Gall Growth on Juniper

tsurihaga

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Hi all,
I’m a bit new to growing bonsai, started a couple years back. A few weeks ago I noticed a growth on one of my juniper? Should I be alarmed? Not sure whether to cut it or just leave it. Appreciate any help or tips on this. Thank you. 499B4F48-1258-4F2C-BAC6-2C44771D7E50.jpeg
 

Wires_Guy_wires

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What you're seeing is callus. Scar growth.
Your plant is trying to heal itself by creating lumps of cells that later become functional structures eventually but for now they're undifferentiated.

You can scratch it with a super sharp blade and try to keep it from protruding further but the cells below might not survive the exposure to the elements. It's better to wait for a bunch of months, or to just leave it as is.

It just happens sometimes when stuff gets damaged. If you check out air layering techniques, you'll see that a lot of people get that callus growth with the goal of it producing roots as functional structures, this is the intermediate phase.

The title had me worried about apple cedar rust, but that would be orange and spongy.
 

leatherback

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As @Wires_Guy_wires sais, plant repairing. It woudl be good for you to understand how the bark got damaged there. You can see a large segment of bark missing. Did you recently unwire?
 

tsurihaga

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What you're seeing is callus. Scar growth.
Your plant is trying to heal itself by creating lumps of cells that later become functional structures eventually but for now they're undifferentiated.

You can scratch it with a super sharp blade and try to keep it from protruding further but the cells below might not survive the exposure to the elements. It's better to wait for a bunch of months, or to just leave it as is.

It just happens sometimes when stuff gets damaged. If you check out air layering techniques, you'll see that a lot of people get that callus growth with the goal of it producing roots as functional structures, this is the intermediate phase.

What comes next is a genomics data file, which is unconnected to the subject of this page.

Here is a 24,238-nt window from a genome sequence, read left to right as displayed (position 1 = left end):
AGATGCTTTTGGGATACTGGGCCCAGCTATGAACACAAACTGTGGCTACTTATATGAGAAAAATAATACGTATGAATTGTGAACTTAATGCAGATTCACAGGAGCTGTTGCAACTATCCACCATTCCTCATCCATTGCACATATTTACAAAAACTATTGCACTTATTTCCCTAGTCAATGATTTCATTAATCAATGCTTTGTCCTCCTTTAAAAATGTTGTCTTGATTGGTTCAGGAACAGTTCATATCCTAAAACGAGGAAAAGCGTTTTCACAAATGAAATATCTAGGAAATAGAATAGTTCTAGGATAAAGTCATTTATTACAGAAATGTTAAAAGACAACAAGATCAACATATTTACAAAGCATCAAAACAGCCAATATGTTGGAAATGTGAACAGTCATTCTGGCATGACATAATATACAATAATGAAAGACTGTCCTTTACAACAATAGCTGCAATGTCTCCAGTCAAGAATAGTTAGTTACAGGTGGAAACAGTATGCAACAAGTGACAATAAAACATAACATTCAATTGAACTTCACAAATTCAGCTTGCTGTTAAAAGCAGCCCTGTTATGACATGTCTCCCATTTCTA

The title had me worried about apple cedar rust, but that would be orange and spongy.
What you're seeing is callus. Scar growth.
Your plant is trying to heal itself by creating lumps of cells that later become functional structures eventually but for now they're undifferentiated.

You can scratch it with a super sharp blade and try to keep it from protruding further but the cells below might not survive the exposure to the elements. It's better to wait for a bunch of months, or to just leave it as is.

It just happens sometimes when stuff gets damaged. If you check out air layering techniques, you'll see that a lot of people get that callus growth with the goal of it producing roots as functional structures, this is the intermediate phase.

The title had me worried about apple cedar rust, but that would be orange and spongy.
Thank you Wires_Guy_wires. So that's what it is. I was also so worried that the juniper might have gotten some fungus (my research wasn’t that accurate) and I was so close to scrapping it. Thanks again for your advice, will just leave it for now. Regards.
 

tsurihaga

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As @Wires_Guy_wires sais, plant repairing. It woudl be good for you to understand how the bark got damaged there. You can see a large segment of bark missing. Did you recently unwire?
Hi, I noticed that too, that bark is being pushed back by the callous growth. I did wire a few months ago but never unwired. I’m assuming I might have scraped it during the wiring. Last time I checked there was no significant damage to the tree.
 

SeanS

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Hi, I noticed that too, that bark is being pushed back by the callous growth. I did wire a few months ago but never unwired. I’m assuming I might have scraped it during the wiring. Last time I checked there was no significant damage to the tree.
There’s a big chunk of bark missing, you can see the inner wood of the branch exposed between the areas of callous. The bark isn’t being pushed back by the callous, the callous is forming because the bark was damaged in the first place.
 

sorce

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Looks healthy.

I think the nodule like growth is the same as the nodules they grow everywhere else when healthy, these are just exposed so they're green.

Looking so ripe to root, I'd try to take it as a cutting if the branch is uneccesary for design.

Welcome to Crazy!

Sorce
 

tsurihaga

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Looks healthy.

I think the nodule like growth is the same as the nodules they grow everywhere else when healthy, these are just exposed so they're green.

Looking so ripe to root, I'd try to take it as a cutting if the branch is uneccesary for design.

Welcome to Crazy!

Sorce
Thank you for the advice, Sorce. :) right now I’m just still observing it, a little tempted to just cut/or trim the nodule/callous off, not sure if that will do more harm than good. but looks like cutting the branch would be a better option.

these babies are driving me nuts.
-tsurihaga
 

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